The cost (including finance charges) of vehicles, machinery, equipment, and other articles used by the taxpayer to generate income is deductible in three equal annual allowances claimable from the date the costs were incurred and not only when the asset was taken into use. No apportionment is allowed where an asset is held for less than 12 months.
Buildings used by the taxpayer to generate income qualify for an initial allowance of 20% of erection costs in the year they are first brought into use. Thereafter, an annual allowance of 4% is deductible for the 20 following years. Additions to existing buildings (not alterations, improvements, or repairs) qualify for the same 20% and 4% deductions. Note that the allowance is calculated on the cost of erection and not the cost of acquisition. The allowance is also only calculated for a period of 21 years from the date of erection.
Registered manufacturers can claim 20% of the erection costs of the building in the year it is first brought into use, and 8% for ten years thereafter (see Manufacturing in the Tax credits and incentives section).
Mining exploration and initial development expenditure incurred before commencement of mining production are deductible in full in the first year that income is generated from the mine. Subsequent developmental expenditures are written off in three equal annual allowances.
Capital allowances may also be deducted with respect to patents, trademarks, leasehold improvements, etc.
A recovery or recapture of allowances previously claimed should be included in the gross income of a taxpayer in the event that the allowance is recovered or recaptured by way of disposal, withdrawal from trade for non-trade purposes, or removal from Namibia. The recapture is calculated at the market value of the asset.
The amortisation of goodwill is not deductible for tax purposes and should be excluded from calculating taxable income.
The Income Tax Act allows exploration and initial development expenditure to be deducted in full during the year in which the mine commences with production. All exploration expenses incurred before the commencement of mining is therefore deferred until such time that the mine commences production.
All other industries
The general deduction formula determines that only expenses incurred in the production of income that are not of a capital nature may be claimed for tax purposes. The Income Tax Act defines income as ‘income in any year or period of assessment’.
A deduction is allowed in respect of financing expenditure incurred in respect of any financing agreement for the acquisition of fixed assets utilised in ordinary trade activities.
The general deduction formula determines that only expenses incurred in the production of taxable income that are not of a capital nature may be claimed for tax purposes. Therefore, where the interest can be argued to be incurred in the production of income, the interest expense will be deductible.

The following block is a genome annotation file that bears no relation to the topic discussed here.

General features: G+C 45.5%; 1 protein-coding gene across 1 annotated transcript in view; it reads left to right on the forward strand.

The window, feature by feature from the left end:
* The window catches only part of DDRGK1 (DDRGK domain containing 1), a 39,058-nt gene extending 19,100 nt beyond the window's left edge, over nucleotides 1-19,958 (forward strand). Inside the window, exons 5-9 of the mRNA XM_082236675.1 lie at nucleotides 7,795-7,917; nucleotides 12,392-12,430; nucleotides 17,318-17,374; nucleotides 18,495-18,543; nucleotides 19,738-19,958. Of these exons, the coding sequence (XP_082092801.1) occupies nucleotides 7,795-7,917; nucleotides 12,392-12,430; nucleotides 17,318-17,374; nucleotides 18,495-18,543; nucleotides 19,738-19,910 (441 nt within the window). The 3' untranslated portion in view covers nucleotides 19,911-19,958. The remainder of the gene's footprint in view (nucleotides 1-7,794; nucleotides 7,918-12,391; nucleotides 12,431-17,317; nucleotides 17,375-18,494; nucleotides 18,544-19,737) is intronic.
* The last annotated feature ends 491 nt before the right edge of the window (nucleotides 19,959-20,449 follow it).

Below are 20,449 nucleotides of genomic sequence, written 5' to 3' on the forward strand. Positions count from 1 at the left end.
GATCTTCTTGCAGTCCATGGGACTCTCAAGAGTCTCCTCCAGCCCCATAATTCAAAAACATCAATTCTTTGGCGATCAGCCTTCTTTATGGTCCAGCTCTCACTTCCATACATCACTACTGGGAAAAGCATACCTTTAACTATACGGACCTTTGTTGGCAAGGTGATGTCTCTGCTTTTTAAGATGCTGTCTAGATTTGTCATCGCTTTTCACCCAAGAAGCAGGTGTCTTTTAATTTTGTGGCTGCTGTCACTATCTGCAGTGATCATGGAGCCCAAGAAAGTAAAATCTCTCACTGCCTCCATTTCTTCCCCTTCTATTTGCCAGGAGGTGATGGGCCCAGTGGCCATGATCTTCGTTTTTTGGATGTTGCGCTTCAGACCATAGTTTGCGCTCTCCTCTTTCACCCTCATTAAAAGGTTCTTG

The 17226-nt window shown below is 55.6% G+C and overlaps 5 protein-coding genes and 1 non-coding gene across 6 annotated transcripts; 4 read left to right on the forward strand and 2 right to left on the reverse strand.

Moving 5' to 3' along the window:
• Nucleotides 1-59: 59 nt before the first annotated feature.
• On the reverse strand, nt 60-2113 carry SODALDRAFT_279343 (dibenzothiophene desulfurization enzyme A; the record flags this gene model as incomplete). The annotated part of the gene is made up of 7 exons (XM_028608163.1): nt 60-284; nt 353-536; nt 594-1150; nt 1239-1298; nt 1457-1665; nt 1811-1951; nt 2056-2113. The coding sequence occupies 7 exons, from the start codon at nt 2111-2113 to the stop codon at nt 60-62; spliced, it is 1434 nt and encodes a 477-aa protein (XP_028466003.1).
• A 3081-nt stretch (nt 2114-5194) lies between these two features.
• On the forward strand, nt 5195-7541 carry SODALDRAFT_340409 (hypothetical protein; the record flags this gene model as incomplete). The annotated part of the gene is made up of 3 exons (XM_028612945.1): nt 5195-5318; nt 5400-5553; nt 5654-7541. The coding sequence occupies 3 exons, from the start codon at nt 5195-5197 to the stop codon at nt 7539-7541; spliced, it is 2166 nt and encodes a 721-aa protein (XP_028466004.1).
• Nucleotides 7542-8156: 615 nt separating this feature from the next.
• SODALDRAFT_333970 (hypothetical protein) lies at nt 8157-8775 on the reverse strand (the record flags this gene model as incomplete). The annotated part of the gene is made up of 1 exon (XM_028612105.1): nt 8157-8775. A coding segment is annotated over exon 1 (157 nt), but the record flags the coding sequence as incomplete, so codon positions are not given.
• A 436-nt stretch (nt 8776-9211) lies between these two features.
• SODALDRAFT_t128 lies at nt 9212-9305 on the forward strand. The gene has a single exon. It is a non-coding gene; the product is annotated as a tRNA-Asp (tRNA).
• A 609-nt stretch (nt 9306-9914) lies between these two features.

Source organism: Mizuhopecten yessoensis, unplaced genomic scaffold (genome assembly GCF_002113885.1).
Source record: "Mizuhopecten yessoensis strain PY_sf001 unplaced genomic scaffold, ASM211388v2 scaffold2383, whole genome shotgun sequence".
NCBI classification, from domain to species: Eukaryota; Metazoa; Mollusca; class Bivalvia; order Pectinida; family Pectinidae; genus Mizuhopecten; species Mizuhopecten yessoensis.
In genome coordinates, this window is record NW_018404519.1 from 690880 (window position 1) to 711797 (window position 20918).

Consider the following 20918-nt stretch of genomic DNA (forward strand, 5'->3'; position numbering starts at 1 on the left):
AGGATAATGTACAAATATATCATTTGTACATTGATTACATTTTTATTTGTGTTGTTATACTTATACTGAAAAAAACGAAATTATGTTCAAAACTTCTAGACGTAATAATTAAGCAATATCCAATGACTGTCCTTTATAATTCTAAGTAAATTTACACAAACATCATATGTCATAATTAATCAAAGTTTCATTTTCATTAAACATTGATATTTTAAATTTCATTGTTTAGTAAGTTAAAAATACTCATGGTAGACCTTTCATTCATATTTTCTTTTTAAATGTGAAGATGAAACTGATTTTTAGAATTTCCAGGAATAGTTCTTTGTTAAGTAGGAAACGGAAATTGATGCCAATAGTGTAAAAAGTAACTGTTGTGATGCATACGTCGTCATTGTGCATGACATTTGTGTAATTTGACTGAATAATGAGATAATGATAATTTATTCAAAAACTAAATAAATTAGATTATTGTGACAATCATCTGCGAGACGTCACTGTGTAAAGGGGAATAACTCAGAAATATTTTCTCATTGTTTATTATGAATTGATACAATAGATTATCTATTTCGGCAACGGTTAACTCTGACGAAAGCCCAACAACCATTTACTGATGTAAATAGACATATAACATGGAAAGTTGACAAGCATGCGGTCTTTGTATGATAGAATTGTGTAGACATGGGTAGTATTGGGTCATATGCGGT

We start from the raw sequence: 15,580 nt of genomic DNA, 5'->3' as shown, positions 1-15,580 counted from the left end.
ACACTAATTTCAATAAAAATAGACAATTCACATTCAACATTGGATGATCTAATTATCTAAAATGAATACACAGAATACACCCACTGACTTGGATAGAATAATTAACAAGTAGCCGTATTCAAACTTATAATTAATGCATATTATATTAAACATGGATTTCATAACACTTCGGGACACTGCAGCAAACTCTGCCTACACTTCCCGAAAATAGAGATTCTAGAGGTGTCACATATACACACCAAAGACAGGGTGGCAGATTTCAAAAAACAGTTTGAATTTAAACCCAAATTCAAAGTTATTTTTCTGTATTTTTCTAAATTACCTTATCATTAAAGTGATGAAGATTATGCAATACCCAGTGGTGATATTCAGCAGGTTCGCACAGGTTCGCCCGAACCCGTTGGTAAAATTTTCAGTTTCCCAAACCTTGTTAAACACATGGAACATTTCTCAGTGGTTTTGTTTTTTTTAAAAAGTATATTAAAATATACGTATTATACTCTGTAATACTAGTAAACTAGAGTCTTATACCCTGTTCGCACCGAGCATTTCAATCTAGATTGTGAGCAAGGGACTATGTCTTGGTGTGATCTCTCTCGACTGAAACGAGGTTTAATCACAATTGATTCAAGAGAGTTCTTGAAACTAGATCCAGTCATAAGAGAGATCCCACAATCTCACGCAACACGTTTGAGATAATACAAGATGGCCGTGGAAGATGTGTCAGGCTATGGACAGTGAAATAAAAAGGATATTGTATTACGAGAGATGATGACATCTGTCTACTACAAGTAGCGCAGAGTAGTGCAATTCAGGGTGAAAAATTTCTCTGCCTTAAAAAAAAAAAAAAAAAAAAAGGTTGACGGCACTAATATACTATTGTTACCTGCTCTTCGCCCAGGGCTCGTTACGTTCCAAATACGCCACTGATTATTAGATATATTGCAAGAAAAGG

Thin capitalisation legislation may be applied to interest paid on cross-border, related-party loans (see Thin capitalisation in the Group taxation section).
The Income Tax Act allows a specific deduction for bad debts, provided that the amount written off was previously included in the taxpayer's income.
Furthermore, the Income Tax Act prohibits the following deduction from taxable income:
“any loss or expense, the deduction of which would otherwise be allowable, to the extent to which it is recoverable under any contract of insurance, guarantee, security, or indemnity”.
Accordingly, where the bad debts are recoverable under insurance, the amounts are not deductible for tax purposes.
A specific deduction for donations is allowed, provided that it is made to a registered welfare organisation or an approved educational institution. It is a further requirement that a certificate should be issued by the welfare organisation/educational institution in respect of the donation and submitted with the entity’s tax return in order for it to qualify as a deduction. However, this deduction may not create or increase a tax loss.
Fines and penalties
In terms of practise applied by Inland Revenue, tax penalties and fines are not deductible for tax purposes.
Taxes levied on income are not allowed as a deduction.
Net operating losses
Assessed tax losses may be carried forward indefinitely if the company continues the same trade. Tax laws do not allow losses to be transferred to other members of a group, and anti-avoidance provisions may be triggered by transactions designed to transfer or exploit assessed losses.
If a company ceases to trade for a full fiscal year, its assessed losses are forfeited, regardless of subsequent activities. Assessed losses are also reduced in the event of a compromise agreement with creditors.
Namibian tax legislation does not provide for the carrying back of tax losses.
Payments to foreign affiliates
For information on payments to foreign affiliates, please refer to the Branch income section, Group taxation section, and Withholding taxes section.